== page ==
17 December 2018

Over budget and out of date: The overwhelming case against HS2


As has long been predicted, HS2 is blasting through its budget limits. The latest difficulty is buying the land needed to build the train line over. As is normal in such things there’s more than a little vituperation about the prices paid and routes taken. The exercise of compulsory purchase powers tends to cause that. Amidst the anger, the crucial point is that HS2’s land costs are now estimated at some 300 per cent of what they started out as — £3.3 billion instead of £1.1 billion.

We might just accept this as further proof of the contention that the state isn’t especially good at building things. In fact, there’s only been one post-war public sector engineering programme which came in on time and budget and that was the set of nuclear missiles for submarines that we bought off the shelf from the Americans. The reason for this isn’t just state incompetence — although that clearly plays a part. It’s the political process itself. If, just to invent numbers, voters were told that a new project was going to cost £40 billion, we’d be less likely to support it than if it was said to cost £15 billion. And so all the incentives urge government to lowball the initial estimates, knowing that the true cost will only arrive after significant amounts have been spent. We humans are subject to the sunk cost fallacy: once we’ve started we’ll continue even when we shouldn’t.

Another way of putting the same thing is that detailing all the costs at the start would mean that a project would not pass a cost-benefit test. Whether we gain more value than we expend is really the only test of big infrastructure projects worth considering. Does it make us richer?

So, while lying is a most unparliamentary word, being economical with the truth is how these plans like HS2 are launched.

With this particular plan though we’ve another problem. Railways are a 19th-century technology and as a means of moving bulk freight long distances they’re still wondrous. As a means of moving commuters in and out of crowded areas they’re also great. To move people long distances, not so much. Air beats rail over more than 200 miles, perhaps for truly high speed rail 300 or 400 hundred miles. The assumption of HS2 is that rail still works over those interim distances, something which is just wrong for two entirely different reasons.

One is the emerging technology of truly autonomous cars. Yes, true, they’re not going to be here next year. But they will be in a decade or three and the economics of any new rail line depend upon it being used for many more decades than that. Those land acquisition costs need to be amortised over a century to make the sums add up. High speed rail though is, by definition, a terminus to terminus offering. It’s still necessary to get to that terminal point in order to get on board, similarly to dissipate the passenger load to specific destinations at the the end. The self-driving car will overcome that issue.

To repeat in part, trains are 19th century technology. Their use in long-distance passenger traffic is about to be killed off by a 21st century technology. When fully operational, autonomous cars will resemble each of us having our own train carriage taking us door to door. We just shouldn’t be investing in something about to be rendered technologically irrelevant.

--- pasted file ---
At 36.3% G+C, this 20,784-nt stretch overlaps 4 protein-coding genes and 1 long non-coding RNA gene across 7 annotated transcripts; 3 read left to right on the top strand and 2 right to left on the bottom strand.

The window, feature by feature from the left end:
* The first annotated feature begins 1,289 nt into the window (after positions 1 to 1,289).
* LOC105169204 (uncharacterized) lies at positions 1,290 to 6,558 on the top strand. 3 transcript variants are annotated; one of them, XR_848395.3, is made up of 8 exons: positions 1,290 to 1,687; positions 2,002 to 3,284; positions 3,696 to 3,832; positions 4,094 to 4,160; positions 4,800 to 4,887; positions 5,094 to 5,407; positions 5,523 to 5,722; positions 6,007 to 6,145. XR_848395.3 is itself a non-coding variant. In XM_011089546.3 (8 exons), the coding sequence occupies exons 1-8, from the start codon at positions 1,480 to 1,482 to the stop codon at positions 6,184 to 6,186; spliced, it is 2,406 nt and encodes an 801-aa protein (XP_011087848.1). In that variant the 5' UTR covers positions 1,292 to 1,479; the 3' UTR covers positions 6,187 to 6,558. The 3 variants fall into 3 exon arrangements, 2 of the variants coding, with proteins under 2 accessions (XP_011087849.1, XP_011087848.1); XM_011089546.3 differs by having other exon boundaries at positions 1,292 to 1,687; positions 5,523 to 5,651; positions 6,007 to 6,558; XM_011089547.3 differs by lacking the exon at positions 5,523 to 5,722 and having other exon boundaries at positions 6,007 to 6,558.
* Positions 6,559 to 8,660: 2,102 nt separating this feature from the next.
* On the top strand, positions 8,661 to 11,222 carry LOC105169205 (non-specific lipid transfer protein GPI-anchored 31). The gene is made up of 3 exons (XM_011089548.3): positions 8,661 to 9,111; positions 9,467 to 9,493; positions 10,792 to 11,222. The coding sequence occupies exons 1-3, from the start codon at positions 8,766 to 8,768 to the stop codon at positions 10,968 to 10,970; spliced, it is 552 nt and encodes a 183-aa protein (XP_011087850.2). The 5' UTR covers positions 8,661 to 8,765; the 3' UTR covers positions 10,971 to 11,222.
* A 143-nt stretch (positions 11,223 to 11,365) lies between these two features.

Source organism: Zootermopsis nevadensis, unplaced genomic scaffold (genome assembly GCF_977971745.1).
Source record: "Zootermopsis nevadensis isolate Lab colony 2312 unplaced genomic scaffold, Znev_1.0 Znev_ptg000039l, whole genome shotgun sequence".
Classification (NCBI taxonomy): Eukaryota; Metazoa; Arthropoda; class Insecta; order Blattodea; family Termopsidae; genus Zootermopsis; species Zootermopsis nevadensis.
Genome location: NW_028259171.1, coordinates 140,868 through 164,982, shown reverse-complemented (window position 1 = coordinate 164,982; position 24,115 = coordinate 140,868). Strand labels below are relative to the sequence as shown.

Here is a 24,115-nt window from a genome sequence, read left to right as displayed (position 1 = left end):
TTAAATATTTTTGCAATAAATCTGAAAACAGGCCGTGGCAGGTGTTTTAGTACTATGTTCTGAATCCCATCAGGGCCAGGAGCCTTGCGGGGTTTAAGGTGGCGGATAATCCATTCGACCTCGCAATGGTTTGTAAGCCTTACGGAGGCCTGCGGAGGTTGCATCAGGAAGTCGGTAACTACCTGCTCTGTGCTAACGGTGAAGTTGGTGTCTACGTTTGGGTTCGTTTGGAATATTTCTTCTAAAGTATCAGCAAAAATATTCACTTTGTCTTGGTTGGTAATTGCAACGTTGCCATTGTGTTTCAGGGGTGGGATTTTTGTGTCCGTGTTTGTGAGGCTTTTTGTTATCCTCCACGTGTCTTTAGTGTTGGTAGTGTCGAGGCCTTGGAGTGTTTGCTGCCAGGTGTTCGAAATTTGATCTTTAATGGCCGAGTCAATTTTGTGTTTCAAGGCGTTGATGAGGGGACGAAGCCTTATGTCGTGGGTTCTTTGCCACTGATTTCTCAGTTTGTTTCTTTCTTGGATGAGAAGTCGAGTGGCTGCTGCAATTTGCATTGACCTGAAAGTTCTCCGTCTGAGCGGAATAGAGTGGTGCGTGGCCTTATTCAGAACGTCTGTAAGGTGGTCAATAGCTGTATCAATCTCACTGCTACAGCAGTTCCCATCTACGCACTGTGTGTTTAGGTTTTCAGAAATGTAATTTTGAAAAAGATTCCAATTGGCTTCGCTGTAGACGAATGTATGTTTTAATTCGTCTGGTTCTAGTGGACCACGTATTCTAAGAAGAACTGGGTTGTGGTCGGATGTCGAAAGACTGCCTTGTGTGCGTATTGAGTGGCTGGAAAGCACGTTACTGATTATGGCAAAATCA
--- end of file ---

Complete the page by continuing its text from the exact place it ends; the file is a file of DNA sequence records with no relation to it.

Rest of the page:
However, as cute political plans so often are, the problems with HS2 don’t stop there. It’s value is already undermined by the strides in communication technology that we’ve taken in recent decades.

To understand the upside of something like HS2 we have to try and work out the value of getting someone somewhere faster. So, we assume that people trapped in a tin can can’t do anything other than contemplate the coffee as they hurtle through the countryside. Thus getting them there faster allows them to have more time to do something economically valuable like work. This is — and no kidding at all — how it is done. First class passengers have their time valued at some number — they can afford the ticket so we assume they produce more when they’re working. The rest of us have our time valued at less for we’d be less productive when we get there, the time saved thus has a lower value. Leisure travel is valued at the value of leisure time. Tot up all the value of all the hours saved and we’ve the economic value of the faster train. This really is how it is done.

But note that underlying assumption – that we can’t do anything while travelling. That’s not true at all now, thanks to mobile internet. Even at the speed it works on trains we can work. Or even contemplate spreadsheets on our laptops.

That is, time spent travelling is now, through the miracle of modern communications, economically productive time. We cannot therefore be using the assumption that getting somewhere faster has that economic value of people being productive as against travel time in which they are staring blankly into space. Once we adjust for this, there is no case for HS2 nor, in fact, any other high speed train line in a place as small as the UK.

Rail has its uses for freight, for commuting, but making it faster for the long distance movement of people just doesn’t tot up any more, both because of that coming revolution of point to point travel with the autonomous car and the extant ability to work while travelling over mobiles, laptops and the internet. There simply isn’t an economic case left for fiddling the amount we pay the landowners nor even for the project to build it in the first place.

In which case, why are we doing it? And shouldn’t we stop?

Tim Worstall works for the Adam Smith Institute and the Continental Telegraph.